Among athletes with concussion, the effects of the injury on brain physiology may persist when they return to play and 1 year later.
MRI measures from 24 athletes with concussion significantly differed from those of controls at various time points and changed over time, according to a study published in Neurology. “Different aspects of brain physiology have different patterns of long-term recovery,” the researchers wrote.
While guidelines for safe return to play mainly rely on the resolution of symptoms, “the findings in this study indicate that more research is needed ... to better understand optimal recovery time from a biological standpoint,” wrote first author, a researcher at St. Michael’s Hospital in Toronto, and colleagues.
The study provides “evidence of incomplete or ongoing recovery” when athletes return to play, which could entail “a potential risk for long-term sequelae, given the evidence of worse outcomes if a second concussion occurs before recovery is complete,” according to the investigators. In addition,
To examine whether concussion-related brain changes dissipate by 1 year after athletes receive medical clearance to return to play, Dr. Churchill and colleagues analyzed MRI data from 24 college athletes with concussion and 122 control athletes without concussion.
Athletes with concussion were scanned within 1 week of the injury, at return to play a median of 27 days after the concussion, and 1 year after return to play. Control athletes were scanned before the start of the season. Participants’ sports included volleyball, hockey, soccer, football, rugby, basketball, lacrosse, and water polo. The participants had a mean age of about 20 years, and about half were women.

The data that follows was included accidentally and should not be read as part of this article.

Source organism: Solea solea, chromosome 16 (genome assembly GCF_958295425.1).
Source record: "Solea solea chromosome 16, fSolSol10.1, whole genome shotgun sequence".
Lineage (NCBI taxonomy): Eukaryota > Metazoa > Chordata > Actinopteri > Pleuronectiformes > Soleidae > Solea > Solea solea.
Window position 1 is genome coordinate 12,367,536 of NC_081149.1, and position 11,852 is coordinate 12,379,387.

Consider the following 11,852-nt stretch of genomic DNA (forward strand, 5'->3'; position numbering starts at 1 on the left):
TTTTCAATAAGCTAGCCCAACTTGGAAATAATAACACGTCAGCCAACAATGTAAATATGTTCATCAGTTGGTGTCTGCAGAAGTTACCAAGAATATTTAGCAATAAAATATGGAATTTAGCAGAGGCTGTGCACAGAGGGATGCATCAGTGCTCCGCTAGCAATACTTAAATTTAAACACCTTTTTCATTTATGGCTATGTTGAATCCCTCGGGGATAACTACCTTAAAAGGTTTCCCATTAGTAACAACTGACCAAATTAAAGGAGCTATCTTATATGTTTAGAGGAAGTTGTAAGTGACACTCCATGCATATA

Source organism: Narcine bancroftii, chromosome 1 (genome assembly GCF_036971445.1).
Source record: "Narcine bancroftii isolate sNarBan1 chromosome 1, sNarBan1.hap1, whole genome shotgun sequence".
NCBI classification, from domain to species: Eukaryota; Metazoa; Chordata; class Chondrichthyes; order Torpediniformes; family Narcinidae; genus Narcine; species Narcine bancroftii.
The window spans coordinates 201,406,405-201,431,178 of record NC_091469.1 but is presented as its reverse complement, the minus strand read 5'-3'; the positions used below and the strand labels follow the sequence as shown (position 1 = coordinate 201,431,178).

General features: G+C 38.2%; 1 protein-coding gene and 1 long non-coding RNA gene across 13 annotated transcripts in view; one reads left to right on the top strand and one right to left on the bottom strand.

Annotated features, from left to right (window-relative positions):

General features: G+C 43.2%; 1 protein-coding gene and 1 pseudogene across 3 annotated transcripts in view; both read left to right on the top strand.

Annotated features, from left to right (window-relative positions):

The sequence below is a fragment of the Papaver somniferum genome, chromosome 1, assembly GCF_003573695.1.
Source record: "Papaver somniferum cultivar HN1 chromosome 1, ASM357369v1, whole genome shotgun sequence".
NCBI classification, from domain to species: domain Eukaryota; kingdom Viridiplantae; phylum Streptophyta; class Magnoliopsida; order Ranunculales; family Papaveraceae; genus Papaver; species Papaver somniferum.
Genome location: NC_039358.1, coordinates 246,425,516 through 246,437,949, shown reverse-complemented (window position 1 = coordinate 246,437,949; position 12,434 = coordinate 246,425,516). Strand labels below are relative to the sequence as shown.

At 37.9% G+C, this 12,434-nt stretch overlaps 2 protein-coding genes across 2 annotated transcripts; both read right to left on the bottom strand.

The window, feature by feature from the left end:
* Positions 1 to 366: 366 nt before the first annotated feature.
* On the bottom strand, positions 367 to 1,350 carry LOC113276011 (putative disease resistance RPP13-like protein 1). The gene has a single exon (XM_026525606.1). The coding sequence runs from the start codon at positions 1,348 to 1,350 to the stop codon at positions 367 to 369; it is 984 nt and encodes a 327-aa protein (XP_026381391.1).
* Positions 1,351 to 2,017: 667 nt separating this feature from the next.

Athletes with concussion had elevated mean diffusivity within 1 week of injury, at return to play, and 1 year later, compared with controls. In athletes with concussion, cerebral blood flow was elevated soon after concussion, normal at return to play, and decreased 1 year later, relative to controls. Global functional connectivity increased and white matter fractional anisotropy decreased near the time of injury and at return to play, but these measures did not significantly differ from those of controls at 1 year.
The study did not capture MRI changes between return to play and 1 year later. In addition, MRI changes might be influenced by a lack of training before resuming play, as well as by exertion and subconcussive impacts after returning to play, the authors noted.
The Canadian Institutes of Health Research, the Canadian Institute for Military and Veterans Health Research, and Siemens Healthineers Canada supported the study. Siemens makes the MRI equipment used in the study. Dr. Churchill and colleagues had no relevant disclosures.
SOURCE: Churchill NW et al. Neurology. 2019 Oct 16. doi: 10.1212/WNL.0000000000008523.